The new UK Government, headed by prime minister Liz Truss and chancellor Kwasi Kwarteng, held its first significant event on 23 September. Labelled as a mini-Budget, it was anything but.
The largest reshaping of tax burdens in decades will have a significant impact on individuals, through adjustments to both the basic and top rate of tax, and to corporations, through the cancellation of planned rises to corporation tax.
Kwarteng and company are hoping the plans will stimulate a sustained increase in economic growth. There is reason to believe that potential measures such as the relaxation of migration caps will mitigate some of the talent issues that have plagued the economy for a decade or more, and the elimination of planned rises to corporation tax rates should result in increased investment by firms.
But the reaction of the currency markets will cause pause for thought for British firms. The dollar has been strengthening against major currencies throughout 2022, but that accelerated in light of Kwarteng’s announcements. The pound also lost ground against the Euro and Indian rupee.
This matters, especially to British firms anticipating signing outsourcing deals in the near future. At its heart, outsourcing is the import of foreign labour. As the currency weakens, imports become comparatively more expensive.
Modern outsourcing deals are, however, significantly more complex than a simple contract for labour. Deals are underpinned by cloud suppliers, such as AWS, Google and Microsoft, all of which are headquartered in the US, meaning their terms with clients are dollar denominated. Perhaps software licensing is also required from suppliers such as ServiceNow or Salesforce. Again, these firms report revenues in dollars.
This tilts the risk profile against the service provider. During stable times, their refined financial modelling and global scale enabled them to accommodate fluctuations in exchange rates. But sterling has dropped by 20% against the dollar in the past 12 months and now sits on the “precipice of parity”. A reversal is conceivable, perhaps even likely, but it seems improbable to expect a return to $1.35, as it was in October 2021, at least in the short term. It’s only natural for that risk premium to be priced into deals.
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How providers fully react to this is still to be determined, but the UK managing director of one large service provider forecasts that “unless providers can live with margin dilution, they will have to pass on higher costs to customers”.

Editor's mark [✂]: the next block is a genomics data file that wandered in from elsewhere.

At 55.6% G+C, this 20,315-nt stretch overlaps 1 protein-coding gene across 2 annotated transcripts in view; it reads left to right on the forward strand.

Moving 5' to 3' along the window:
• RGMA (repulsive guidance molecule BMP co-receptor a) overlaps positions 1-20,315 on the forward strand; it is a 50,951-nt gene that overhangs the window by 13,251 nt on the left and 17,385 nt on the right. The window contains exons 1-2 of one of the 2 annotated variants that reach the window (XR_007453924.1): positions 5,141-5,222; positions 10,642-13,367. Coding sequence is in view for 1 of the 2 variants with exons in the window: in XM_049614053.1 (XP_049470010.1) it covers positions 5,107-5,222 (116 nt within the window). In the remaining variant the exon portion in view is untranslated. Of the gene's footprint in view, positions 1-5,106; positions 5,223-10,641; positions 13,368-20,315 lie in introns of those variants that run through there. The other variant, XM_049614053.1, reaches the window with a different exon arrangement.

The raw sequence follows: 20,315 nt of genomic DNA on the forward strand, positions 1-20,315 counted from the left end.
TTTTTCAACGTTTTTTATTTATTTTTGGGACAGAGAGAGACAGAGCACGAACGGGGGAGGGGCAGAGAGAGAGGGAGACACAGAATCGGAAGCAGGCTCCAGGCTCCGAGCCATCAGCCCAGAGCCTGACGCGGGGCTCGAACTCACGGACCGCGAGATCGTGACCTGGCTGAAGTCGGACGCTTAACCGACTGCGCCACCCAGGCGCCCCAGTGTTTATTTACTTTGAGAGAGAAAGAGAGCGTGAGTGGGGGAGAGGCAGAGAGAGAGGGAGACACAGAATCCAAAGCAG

“Moreover, as cloud service providers charge in US dollars, many service providers will increasingly look to sign in dollar denominated deals,” they added.
This may be manageable for FTSE 100 firms, whose treasury functions are sophisticated and revenues diverse, but smaller, or more UK-focused firms with less mature global financing models, may struggle to accommodate this.
Extending in existing frameworks
Therefore, if clients are struggling to accommodate price rises on new deals, what should they do? The best course of action may be to understand options to extend in existing frameworks.
“More and more clients will do well to exercise options to extend,” said the managing director. “Commercial risk for change is currently quite high.”
Oftentimes, extensions are pre-agreed at contract signature, and would reflect a very different risk profile. Transformation in outsourcing deals can still yield savings upwards of 30%, depending on the starting point, but the currency markets are eroding some of these gains. The importance of carefully understanding the business case for change has never been higher.
The corollary of the pressure on imports is an increasingly attractive export market. Unfortunately, there could be challenges on the horizon there, too. The possibility of deploying UK based technology personnel on foreign deals looks limited. The service provider managing director said: “Demand for local skills will be quite high in itself. I believe labour arbitrage to offshore will disappear for certain kinds of niche roles, leading to revival or demand for local talent to service the local market.”
Domestic labour will service the local market, but is not sufficiently deep to fulfil global demand.
Truss and Kwarteng’s gamble is that “a rising tide lifts all boats”. And while this storm, too, shall pass, at least in the short term, British technology organisations may feel they are sailing into increasingly choppy waters.
Anthony Drake is a director at tech advisory ISG.